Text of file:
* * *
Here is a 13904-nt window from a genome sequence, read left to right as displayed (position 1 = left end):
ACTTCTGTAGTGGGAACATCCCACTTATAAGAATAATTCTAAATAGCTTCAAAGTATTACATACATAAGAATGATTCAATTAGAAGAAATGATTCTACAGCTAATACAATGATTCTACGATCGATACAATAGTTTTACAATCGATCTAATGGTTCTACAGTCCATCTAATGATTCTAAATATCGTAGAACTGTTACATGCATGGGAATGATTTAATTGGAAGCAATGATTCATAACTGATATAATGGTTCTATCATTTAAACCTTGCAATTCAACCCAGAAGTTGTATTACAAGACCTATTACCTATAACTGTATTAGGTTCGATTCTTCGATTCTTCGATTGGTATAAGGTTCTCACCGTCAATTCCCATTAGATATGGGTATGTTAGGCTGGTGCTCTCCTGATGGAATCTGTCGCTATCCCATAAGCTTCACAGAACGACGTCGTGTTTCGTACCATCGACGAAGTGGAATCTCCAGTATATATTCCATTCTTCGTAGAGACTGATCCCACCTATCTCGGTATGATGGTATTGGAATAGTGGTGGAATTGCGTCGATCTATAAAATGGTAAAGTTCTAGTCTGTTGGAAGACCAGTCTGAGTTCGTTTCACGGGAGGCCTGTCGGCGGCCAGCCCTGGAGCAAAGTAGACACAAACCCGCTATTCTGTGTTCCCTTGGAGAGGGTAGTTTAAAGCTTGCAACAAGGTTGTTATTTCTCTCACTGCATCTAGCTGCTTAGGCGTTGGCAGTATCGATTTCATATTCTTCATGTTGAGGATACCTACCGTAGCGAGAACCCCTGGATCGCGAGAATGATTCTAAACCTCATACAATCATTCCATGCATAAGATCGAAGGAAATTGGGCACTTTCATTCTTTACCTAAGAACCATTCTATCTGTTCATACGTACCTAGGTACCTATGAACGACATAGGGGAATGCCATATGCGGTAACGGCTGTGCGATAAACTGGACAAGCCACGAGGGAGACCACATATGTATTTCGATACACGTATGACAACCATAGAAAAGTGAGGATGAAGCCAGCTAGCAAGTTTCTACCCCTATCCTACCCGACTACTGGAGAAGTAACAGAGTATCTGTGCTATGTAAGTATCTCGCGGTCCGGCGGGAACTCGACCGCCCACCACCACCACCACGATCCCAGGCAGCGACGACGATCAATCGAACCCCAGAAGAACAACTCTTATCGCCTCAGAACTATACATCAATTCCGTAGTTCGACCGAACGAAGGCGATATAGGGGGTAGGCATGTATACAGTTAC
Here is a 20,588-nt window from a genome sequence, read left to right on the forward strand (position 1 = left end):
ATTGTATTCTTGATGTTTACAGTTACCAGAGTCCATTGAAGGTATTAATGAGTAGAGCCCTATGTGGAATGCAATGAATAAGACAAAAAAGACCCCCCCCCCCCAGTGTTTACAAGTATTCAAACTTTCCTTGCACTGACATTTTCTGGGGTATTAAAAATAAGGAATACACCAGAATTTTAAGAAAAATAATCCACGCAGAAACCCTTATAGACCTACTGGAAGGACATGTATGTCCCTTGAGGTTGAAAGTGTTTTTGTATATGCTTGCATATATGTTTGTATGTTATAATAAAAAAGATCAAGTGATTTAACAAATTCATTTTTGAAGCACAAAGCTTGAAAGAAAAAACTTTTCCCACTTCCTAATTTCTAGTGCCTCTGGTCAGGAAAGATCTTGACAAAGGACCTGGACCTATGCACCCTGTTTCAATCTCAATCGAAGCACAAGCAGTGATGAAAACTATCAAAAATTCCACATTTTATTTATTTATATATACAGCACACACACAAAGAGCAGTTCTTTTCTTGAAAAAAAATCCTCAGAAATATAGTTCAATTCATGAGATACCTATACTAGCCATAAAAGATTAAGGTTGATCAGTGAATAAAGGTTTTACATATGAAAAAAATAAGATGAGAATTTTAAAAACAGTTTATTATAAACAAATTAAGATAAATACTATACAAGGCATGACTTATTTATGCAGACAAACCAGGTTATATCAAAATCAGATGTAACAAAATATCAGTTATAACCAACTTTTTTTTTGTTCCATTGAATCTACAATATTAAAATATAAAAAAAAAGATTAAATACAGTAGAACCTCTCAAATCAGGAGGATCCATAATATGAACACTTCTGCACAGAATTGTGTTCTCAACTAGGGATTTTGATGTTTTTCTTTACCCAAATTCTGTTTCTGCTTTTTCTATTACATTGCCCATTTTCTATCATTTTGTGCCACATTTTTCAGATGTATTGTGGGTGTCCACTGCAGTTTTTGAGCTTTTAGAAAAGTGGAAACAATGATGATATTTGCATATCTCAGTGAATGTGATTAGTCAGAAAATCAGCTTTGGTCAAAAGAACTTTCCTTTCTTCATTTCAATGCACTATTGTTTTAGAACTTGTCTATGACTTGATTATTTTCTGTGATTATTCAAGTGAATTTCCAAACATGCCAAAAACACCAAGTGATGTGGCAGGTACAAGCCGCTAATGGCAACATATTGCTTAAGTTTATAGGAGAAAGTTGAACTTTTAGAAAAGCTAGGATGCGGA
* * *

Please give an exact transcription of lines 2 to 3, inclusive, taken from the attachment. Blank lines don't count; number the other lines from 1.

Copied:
ACTTCTGTAGTGGGAACATCCCACTTATAAGAATAATTCTAAATAGCTTCAAAGTATTACATACATAAGAATGATTCAATTAGAAGAAATGATTCTACAGCTAATACAATGATTCTACGATCGATACAATAGTTTTACAATCGATCTAATGGTTCTACAGTCCATCTAATGATTCTAAATATCGTAGAACTGTTACATGCATGGGAATGATTTAATTGGAAGCAATGATTCATAACTGATATAATGGTTCTATCATTTAAACCTTGCAATTCAACCCAGAAGTTGTATTACAAGACCTATTACCTATAACTGTATTAGGTTCGATTCTTCGATTCTTCGATTGGTATAAGGTTCTCACCGTCAATTCCCATTAGATATGGGTATGTTAGGCTGGTGCTCTCCTGATGGAATCTGTCGCTATCCCATAAGCTTCACAGAACGACGTCGTGTTTCGTACCATCGACGAAGTGGAATCTCCAGTATATATTCCATTCTTCGTAGAGACTGATCCCACCTATCTCGGTATGATGGTATTGGAATAGTGGTGGAATTGCGTCGATCTATAAAATGGTAAAGTTCTAGTCTGTTGGAAGACCAGTCTGAGTTCGTTTCACGGGAGGCCTGTCGGCGGCCAGCCCTGGAGCAAAGTAGACACAAACCCGCTATTCTGTGTTCCCTTGGAGAGGGTAGTTTAAAGCTTGCAACAAGGTTGTTATTTCTCTCACTGCATCTAGCTGCTTAGGCGTTGGCAGTATCGATTTCATATTCTTCATGTTGAGGATACCTACCGTAGCGAGAACCCCTGGATCGCGAGAATGATTCTAAACCTCATACAATCATTCCATGCATAAGATCGAAGGAAATTGGGCACTTTCATTCTTTACCTAAGAACCATTCTATCTGTTCATACGTACCTAGGTACCTATGAACGACATAGGGGAATGCCATATGCGGTAACGGCTGTGCGATAAACTGGACAAGCCACGAGGGAGACCACATATGTATTTCGATACACGTATGACAACCATAGAAAAGTGAGGATGAAGCCAGCTAGCAAGTTTCTACCCCTATCCTACCCGACTACTGGAGAAGTAACAGAGTATCTGTGCTATGTAAGTATCTCGCGGTCCGGCGGGAACTCGACCGCCCACCACCACCACCACGATCCCAGGCAGCGACGACGATCAATCGAACCCCAGAAGAACAACTCTTATCGCCTCAGAACTATACATCAATTCCGTAGTTCGACCGAACGAAGGCGATATAGGGGGTAGGCATGTATACAGTTAC
Here is a 20,588-nt window from a genome sequence, read left to right on the forward strand (position 1 = left end):